2019 Milwaukee Film Festival – Review – THE GOOD, THE BAD, THE HUNGRY
There are several sub-programs at the 2019 Milwaukee Film Festival, with the Sportsball program, focusing on sports films, being solidly popular. Especially sports that are obscure and questionable, but reveal something about its participants and fans all the same. THE GOOD, THE BAD, THE HUNGRY might push the limits on what is actually a sport to the utmost.
An ESPN 30 for 30 Film, THE GOOD, THE BAD, THE HUNGRY charts the sport of competitive eating in America centering around the Nathan’s Hot Dog eating contest and the rivalry of Takeru Kobayashi and Joey Chestnut. With the hucksterism of George Shea, chief promoter of Major League Eating being the third leg of the story.
Competitive eating is the most absurd of sports. Probably the only thing more absurd would be competitive breathing. That said, the documentary does make a good case that there’s actual training and technique involved and that it is, in fact, a sport. A sport with an actual rivalry. And the usual tensions, how much of the sport is the cartel that runs it and how much is it the athletes that star in it? How much freedom is allowed the stars? How are they compensated? And how much is a ginned up fiction for activities that have no larger meaning?
Director Nicole Lucas Haimes chooses to present the story largely in the words of the three protagonists, with barely a comment or question heard on camera. In many cases, that’s a smart approach to a documentary, giving a RASHOMON-like perspective on a subject. Here, it’s kind of a hindrance. Takeru Kobayashi doesn’t speak much English, so we’re left up to a translator, Joey Chestnut, frankly, doesn’t have much of an on camera personality, and that allows George Shea to fill a lot of the void with his larger than life, Vince McMahon-esque persona.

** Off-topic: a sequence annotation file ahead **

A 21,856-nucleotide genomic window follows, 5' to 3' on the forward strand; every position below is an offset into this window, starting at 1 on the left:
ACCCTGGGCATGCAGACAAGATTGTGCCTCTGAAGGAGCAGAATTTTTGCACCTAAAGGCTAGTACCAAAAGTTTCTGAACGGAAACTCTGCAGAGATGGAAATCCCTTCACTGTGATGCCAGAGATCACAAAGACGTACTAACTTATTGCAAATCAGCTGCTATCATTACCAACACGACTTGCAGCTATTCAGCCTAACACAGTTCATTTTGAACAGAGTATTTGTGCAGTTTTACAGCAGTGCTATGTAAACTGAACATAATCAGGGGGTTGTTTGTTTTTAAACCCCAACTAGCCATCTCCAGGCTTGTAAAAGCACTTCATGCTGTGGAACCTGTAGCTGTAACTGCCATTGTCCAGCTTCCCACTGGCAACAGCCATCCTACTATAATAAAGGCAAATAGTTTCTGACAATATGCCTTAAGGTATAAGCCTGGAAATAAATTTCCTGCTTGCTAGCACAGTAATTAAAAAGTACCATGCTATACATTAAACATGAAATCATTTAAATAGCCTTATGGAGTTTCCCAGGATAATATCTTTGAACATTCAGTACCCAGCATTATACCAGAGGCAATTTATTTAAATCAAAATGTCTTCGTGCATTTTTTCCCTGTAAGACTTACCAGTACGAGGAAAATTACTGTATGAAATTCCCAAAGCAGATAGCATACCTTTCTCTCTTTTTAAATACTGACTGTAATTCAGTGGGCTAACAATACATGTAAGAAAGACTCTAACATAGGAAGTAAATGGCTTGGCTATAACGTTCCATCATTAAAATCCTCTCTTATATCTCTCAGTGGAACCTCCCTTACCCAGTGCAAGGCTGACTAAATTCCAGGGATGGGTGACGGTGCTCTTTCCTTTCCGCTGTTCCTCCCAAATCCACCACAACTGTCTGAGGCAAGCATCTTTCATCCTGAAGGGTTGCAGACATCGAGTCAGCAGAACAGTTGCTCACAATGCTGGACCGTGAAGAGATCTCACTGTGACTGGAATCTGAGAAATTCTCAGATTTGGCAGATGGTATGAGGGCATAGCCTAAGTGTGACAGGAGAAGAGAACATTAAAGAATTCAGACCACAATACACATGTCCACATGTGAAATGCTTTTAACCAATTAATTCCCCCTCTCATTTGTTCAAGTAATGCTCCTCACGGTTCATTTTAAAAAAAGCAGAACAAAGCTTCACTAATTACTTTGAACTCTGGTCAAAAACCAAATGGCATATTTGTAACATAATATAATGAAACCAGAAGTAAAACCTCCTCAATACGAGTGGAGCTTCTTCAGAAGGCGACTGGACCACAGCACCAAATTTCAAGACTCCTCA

Allowing George Shea to dominate the conversation of THE GOOD, THE BAD, THE HUNGRY is a gamble that I don’t think quite works. Yeah, it provides entertainment with his big personality, but you always sense that there’s a possibility of fiction in his statements. Kobayashi was legitimately hurt by the events that led to his exile from Nathan’s Hot Dog eating contest. In particular, Shea’s decision to turn Kobayashi into a foreign villain and use xenophobia as a way to spice up the rivalry between the two competitors. Perhaps Haimes was hoping that Shea would hoist himself on his own petard, but he’s too slick a customer for that. The lack of a neutral party to prod him, ask questions, and ask follow ups, is deeply missed. Clearly, Haimes has issues with the xenophobia on display, but the attempts to address them with the powers that be are frustrated at every turn. In the end, it looks like they traded access for frankness.
That said, if the documentary can’t handle the big issues it raises, it does function as a bit of light entertainment. Haimes clearly feels that competitive eating is absurd, and that absurdity is played up at all turns. The actual footage of the contests is both gross and funny in this context. And Kobayashi emerges as a real person that was emotionally wounded, albeit turned into a celebrity, by these experiences. THE GOOD, THE BAD, THE HUNGRY hits those targets and succeeds, barely, as entertainment and a character study as a result.
THE GOOD, THE BAD, THE HUNGRY plays twice more at the Milwaukee Film Festival; first on Wednesday, October 23rd at 6:45 pm at the Avalon Theater and finally on Saturday, October 26th at 2:30 pm at the Oriental Theater. The 2019 Milwaukee Film Festival runs from October 17, 2019 to October 31, 2019. Information and tickets can be found at Milwaukee Film’s website mkefilm.org.